Opinion: Unraveling Europe’s Immigration Narrative: Navigating Truth Amidst Misconceptions

By Maurizio Ambrosini, Full Professor, University of Milan (FAiR consortium partner)

The recent approval of the Immigration and Asylum Pact by the European Parliament has stirred both celebration and debate. Positioned just ahead of the June elections, its significance is undeniable. Yet, amidst the fervor, there lies a complex tapestry of narratives that merit closer examination.

One prevailing notion paints the EU as besieged by migrants, with Southern Europe bearing the brunt of migratory pressure. However, in the public discourse, the lines blur between immigrants, asylum seekers, and those arriving by sea. The label of “irregular entries” often shrouds these individuals in suspicion, disregarding their plight and the challenges they face in seeking refuge from war-torn regions.

The data made available for 2023 by Eurostat help measure the validity of these arguments. They indeed speak of an increase in first asylum applications in the EU, which again exceeded the symbolic threshold of one million (1,049,000), with an 18% growth compared to 2022. Compared to the five million Ukrainians who arrived in 2022, remained in the EU, and were never mentioned in the discussion, it doesn’t seem like a shocking figure. Moreover, 17% come from Latin America, 21% from countries exempt from the visa requirement. If we consider that in the world, with ongoing conflicts, refugees have certainly exceeded the figure of 110 million (they were 108 million at the end of 2022), perhaps we should question why have so few of them arrived in the EU?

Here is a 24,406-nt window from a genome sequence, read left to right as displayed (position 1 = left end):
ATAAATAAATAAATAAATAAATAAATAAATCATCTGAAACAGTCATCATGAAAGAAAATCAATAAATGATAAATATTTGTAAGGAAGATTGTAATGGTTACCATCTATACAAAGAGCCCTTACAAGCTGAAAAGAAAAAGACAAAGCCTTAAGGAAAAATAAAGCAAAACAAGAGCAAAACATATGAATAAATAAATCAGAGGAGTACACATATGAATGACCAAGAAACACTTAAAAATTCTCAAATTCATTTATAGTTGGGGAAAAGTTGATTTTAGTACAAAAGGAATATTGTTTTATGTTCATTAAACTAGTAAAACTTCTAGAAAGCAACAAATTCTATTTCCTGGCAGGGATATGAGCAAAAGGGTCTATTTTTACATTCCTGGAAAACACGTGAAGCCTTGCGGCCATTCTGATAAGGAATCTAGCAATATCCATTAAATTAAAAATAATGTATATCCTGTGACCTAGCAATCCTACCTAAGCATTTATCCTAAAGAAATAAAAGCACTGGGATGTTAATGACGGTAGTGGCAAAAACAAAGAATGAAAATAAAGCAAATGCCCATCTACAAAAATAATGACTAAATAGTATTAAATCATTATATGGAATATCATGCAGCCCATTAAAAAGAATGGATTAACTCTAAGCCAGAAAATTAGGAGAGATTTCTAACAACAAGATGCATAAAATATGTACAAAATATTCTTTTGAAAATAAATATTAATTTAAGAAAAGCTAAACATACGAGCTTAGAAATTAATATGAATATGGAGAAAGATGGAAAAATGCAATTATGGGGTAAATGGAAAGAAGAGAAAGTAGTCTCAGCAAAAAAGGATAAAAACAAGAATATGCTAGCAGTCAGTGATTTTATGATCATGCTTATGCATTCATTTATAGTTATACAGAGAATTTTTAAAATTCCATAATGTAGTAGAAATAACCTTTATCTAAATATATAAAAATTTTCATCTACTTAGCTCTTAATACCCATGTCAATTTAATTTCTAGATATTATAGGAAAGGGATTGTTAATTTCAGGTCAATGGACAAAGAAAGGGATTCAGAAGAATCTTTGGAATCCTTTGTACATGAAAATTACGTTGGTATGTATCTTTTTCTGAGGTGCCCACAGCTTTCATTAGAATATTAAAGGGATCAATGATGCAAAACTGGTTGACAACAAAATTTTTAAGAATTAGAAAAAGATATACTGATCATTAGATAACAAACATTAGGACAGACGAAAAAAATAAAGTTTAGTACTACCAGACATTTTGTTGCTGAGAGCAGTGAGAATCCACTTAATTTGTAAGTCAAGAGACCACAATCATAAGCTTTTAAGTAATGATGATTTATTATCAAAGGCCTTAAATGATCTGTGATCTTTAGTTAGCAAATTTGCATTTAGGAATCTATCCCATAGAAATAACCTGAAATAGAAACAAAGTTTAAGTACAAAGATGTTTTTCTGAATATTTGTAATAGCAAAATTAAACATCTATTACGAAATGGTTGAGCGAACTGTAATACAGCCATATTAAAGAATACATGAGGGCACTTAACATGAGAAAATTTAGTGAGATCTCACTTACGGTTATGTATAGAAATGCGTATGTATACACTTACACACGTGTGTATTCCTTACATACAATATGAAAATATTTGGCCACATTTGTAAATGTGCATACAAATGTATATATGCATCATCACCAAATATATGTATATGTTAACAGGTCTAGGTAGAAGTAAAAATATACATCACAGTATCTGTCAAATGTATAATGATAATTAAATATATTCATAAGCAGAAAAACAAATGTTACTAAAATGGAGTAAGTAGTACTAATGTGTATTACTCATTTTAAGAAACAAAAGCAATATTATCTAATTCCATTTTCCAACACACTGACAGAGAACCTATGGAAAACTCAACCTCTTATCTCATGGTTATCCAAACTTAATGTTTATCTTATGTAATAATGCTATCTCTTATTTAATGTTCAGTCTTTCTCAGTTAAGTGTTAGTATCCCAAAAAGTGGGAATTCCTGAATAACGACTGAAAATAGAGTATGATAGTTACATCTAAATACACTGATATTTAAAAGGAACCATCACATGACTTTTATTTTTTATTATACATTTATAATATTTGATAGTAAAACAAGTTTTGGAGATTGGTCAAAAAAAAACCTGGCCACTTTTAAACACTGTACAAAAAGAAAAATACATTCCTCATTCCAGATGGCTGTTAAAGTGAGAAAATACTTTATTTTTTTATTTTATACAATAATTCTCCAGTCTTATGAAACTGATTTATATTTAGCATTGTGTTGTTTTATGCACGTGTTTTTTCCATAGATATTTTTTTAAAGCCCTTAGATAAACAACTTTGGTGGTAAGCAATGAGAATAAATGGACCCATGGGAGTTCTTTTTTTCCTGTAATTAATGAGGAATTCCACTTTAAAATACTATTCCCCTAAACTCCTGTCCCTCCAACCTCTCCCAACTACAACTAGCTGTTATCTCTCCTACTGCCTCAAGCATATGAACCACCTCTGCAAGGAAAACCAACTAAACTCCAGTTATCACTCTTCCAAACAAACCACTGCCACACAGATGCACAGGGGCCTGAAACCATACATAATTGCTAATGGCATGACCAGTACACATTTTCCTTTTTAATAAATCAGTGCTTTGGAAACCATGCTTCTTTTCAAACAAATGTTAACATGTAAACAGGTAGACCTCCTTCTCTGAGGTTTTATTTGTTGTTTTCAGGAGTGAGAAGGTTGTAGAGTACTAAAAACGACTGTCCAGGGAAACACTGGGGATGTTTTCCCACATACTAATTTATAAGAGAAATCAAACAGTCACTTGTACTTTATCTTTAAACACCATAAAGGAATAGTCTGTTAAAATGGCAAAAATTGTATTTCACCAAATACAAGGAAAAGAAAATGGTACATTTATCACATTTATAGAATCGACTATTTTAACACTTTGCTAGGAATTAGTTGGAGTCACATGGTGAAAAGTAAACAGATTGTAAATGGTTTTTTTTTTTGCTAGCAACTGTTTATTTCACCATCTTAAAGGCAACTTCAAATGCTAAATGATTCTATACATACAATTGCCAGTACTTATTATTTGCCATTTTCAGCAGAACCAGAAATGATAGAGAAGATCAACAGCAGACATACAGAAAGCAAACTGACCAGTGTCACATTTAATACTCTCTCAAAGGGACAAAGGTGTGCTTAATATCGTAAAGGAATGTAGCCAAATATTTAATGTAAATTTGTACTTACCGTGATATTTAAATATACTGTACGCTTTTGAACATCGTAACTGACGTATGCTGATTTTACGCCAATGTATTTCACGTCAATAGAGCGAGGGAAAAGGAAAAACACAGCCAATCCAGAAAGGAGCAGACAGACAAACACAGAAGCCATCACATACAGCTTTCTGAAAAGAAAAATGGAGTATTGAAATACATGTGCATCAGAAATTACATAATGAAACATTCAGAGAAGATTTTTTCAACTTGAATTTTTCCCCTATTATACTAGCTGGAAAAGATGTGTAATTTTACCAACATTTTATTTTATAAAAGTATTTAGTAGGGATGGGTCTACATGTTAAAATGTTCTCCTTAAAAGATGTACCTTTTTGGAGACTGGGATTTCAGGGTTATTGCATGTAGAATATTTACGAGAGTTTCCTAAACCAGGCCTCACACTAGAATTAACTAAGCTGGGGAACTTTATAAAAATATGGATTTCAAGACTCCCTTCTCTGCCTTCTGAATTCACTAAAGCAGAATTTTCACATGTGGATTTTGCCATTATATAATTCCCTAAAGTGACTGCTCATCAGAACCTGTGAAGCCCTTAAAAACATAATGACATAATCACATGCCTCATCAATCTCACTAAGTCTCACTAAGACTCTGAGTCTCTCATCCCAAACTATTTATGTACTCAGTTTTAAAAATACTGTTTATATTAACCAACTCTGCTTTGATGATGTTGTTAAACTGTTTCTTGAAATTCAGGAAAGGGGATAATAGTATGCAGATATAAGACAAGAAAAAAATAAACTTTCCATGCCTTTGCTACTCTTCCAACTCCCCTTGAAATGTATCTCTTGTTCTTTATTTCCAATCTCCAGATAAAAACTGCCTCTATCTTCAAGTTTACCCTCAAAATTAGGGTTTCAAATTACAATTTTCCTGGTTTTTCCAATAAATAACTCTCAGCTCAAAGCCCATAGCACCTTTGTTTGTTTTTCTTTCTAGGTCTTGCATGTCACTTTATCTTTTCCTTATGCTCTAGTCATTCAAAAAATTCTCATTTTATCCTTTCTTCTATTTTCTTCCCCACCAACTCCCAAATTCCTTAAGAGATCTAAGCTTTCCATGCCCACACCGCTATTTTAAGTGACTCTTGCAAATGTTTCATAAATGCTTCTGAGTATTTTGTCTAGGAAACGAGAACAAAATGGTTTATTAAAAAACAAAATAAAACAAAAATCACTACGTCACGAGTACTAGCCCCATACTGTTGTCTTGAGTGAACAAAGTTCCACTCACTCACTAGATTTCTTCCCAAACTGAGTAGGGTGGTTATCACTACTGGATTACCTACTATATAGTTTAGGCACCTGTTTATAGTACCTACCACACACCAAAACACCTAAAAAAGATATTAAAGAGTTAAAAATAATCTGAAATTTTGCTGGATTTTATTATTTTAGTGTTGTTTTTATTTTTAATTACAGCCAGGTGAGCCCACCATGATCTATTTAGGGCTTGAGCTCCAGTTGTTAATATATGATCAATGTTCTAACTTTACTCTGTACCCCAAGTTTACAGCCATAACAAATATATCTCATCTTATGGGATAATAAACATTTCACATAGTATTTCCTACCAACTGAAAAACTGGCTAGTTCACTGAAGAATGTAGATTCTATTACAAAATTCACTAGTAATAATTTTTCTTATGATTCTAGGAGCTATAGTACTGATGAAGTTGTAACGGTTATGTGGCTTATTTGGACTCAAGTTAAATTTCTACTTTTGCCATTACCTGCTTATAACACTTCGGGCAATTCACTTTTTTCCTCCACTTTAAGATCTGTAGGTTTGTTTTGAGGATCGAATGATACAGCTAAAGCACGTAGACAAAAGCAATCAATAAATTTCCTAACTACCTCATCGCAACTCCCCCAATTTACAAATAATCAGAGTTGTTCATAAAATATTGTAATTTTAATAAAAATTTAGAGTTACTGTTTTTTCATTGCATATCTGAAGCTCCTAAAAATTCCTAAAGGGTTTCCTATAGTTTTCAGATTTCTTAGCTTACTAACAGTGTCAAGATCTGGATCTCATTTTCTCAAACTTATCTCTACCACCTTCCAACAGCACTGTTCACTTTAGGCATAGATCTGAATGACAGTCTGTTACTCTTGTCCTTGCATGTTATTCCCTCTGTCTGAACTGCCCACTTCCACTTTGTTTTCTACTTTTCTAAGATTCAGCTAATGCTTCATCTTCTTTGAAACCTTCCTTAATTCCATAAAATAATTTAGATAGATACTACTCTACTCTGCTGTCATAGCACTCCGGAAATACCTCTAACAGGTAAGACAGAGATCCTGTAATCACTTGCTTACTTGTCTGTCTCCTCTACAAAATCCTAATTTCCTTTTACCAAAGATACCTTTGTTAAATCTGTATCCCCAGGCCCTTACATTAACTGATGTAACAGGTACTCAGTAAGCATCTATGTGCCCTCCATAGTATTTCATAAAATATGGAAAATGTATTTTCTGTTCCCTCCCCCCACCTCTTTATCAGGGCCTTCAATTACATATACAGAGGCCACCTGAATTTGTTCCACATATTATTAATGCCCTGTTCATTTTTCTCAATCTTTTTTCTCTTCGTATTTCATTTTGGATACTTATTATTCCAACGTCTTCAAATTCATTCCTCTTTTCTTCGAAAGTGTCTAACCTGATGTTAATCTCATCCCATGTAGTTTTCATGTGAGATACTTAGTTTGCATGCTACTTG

Within the EU, the distribution does not appear seriously unbalanced in favour of the Mediterranean Europe: almost a third of the applications were submitted in Germany (329,000), followed by Spain with 160,500, and France with 145,100. Italy ranks fourth with 130,600 applications, a meager 12% of the total, and precedes Greece (57,900). The other applications are related to central-northern countries southern Europe together welcomed just over a third of the asylum seekers. Italy is therefore not Europe’s refugee camp, adding that many refugees try to reach the internal countries of the EU even when they have applied for asylum in southern countries.

Efforts to curb migration flows, particularly those north of the Alps, have relied on stricter identification procedures and extended hosting responsibilities. However, the success of these measures remains limited, underscoring the complexity of irregular immigration.

Irregular immigration, unlike asylum seekers who are registered and counted, presents a more elusive challenge. It enters through various channels, including tourist permits, for study, or visits to relatives. By making life harder for asylum seekers, obliging them to longer, more expensive, and riskier journeys, it is intended to make the public believe that irregular immigration is being countered, but in reality, it means a substitution of targets.

The narrative surrounding the Immigration and Asylum Pact is further muddled by political manoeuvring. While initially hailed as a tool to disarm sovereigntist forces, its solutions largely align with their demands, promoting a skewed vision of asylum and prioritizing forced returns.

In reality, shared sovereignty in border management should be about achieving a better governance of different types of migration and upholding humanitarian principles. It is a collective effort to navigate the complexities of immigration while ensuring the protection of human rights for all. On the contrary, shared sovereignty in the New Pact is a sharing of efforts to repel poor and unwanted immigration.

Disclaimer: Funded by the European Union. Views and opinions expressed are however those of the author(s) only and do not necessarily reflect those of the European Union or the European Research Executive Agency (REA). Neither the European Union nor the granting authority can be held responsible for them. Grant Agreement 101094828.

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